From the raised platform of the metro station in the Liuzhangli district of Taipei, the cemetery stretches out along the hillside and into the distance. This particular cemetery, built on the side of the hill along Chongde Street to take advantage of good feng sui, is ten kilometres long and one of six “Graveyards of Renowned People”, officially listed and recognised as historic sites.
Down there, amongst the many graves, is a simple three by three metre plot that is the final resting place of Chiang Wei-shui (蔣渭水), the founder of the Taiwanese People’s Party and a central figure in the 1920s opposition movement to Japanese rule. Imprisoned more than ten times, Chiang died in 1931 of typhoid in the same year that his political party was outlawed. Buried in Liuzhangli, his gravestone was inscribed with a quote from his will:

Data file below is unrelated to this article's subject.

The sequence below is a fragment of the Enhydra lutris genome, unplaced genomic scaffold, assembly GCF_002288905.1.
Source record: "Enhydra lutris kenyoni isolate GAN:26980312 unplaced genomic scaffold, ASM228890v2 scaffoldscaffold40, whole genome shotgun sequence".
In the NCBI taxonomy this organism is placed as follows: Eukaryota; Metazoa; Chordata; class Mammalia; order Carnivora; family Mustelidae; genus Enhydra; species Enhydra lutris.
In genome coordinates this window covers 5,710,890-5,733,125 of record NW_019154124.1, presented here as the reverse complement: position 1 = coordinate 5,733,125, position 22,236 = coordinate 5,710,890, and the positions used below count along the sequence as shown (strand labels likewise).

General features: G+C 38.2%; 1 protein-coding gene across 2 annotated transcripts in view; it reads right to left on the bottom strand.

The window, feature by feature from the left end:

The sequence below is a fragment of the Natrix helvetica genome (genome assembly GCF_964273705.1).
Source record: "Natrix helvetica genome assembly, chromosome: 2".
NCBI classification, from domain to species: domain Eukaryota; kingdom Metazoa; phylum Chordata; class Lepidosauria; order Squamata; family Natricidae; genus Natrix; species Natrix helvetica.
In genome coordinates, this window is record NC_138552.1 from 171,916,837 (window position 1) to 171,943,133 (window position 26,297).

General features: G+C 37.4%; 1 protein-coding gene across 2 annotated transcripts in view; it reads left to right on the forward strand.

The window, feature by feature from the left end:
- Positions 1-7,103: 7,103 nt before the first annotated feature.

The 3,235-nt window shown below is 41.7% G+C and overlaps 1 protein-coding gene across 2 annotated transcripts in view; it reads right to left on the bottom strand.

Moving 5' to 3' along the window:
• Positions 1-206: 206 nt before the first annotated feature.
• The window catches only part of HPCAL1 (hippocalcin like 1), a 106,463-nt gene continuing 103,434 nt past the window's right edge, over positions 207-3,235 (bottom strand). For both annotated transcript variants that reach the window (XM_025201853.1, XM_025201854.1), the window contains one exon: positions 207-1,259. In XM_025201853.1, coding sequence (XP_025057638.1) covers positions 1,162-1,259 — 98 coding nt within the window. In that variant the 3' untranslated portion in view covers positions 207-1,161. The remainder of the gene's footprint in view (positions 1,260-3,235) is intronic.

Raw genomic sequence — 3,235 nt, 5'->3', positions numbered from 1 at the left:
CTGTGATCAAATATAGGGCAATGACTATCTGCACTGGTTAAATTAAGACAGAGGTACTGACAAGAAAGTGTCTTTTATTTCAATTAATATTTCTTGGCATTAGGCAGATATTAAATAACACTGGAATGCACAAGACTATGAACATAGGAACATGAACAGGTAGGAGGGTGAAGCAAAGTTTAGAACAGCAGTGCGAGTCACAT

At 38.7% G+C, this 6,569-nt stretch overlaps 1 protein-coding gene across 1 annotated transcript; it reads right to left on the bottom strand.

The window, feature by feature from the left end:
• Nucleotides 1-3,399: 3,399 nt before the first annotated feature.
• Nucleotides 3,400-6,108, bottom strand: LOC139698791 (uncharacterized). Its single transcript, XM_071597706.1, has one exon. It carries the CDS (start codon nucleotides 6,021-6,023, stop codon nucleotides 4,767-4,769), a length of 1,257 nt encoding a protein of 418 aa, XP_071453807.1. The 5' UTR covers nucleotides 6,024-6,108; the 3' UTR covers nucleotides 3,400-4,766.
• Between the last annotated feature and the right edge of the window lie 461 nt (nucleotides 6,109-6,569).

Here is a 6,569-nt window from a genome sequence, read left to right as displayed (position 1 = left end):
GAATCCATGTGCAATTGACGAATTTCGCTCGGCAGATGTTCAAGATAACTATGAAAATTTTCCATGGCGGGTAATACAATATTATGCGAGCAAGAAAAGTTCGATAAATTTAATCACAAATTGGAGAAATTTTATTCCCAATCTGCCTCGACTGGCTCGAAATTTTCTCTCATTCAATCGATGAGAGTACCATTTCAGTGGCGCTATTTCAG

“All my comrades must fight on with diligence and determination, and old comrades must unite to become stronger.”
During the Martial Law era that lasted in Taiwan from 1949 until 1987, democracy activists would gather in the cemetery to hold memorials and rallies for supporters, whilst according to the Taipei Times, more recent years have seen the cemeteries as central meeting points for the development of human rights movements. It seems Chiang Wei-shui’s spirit lives on, in the place where he was laid to rest.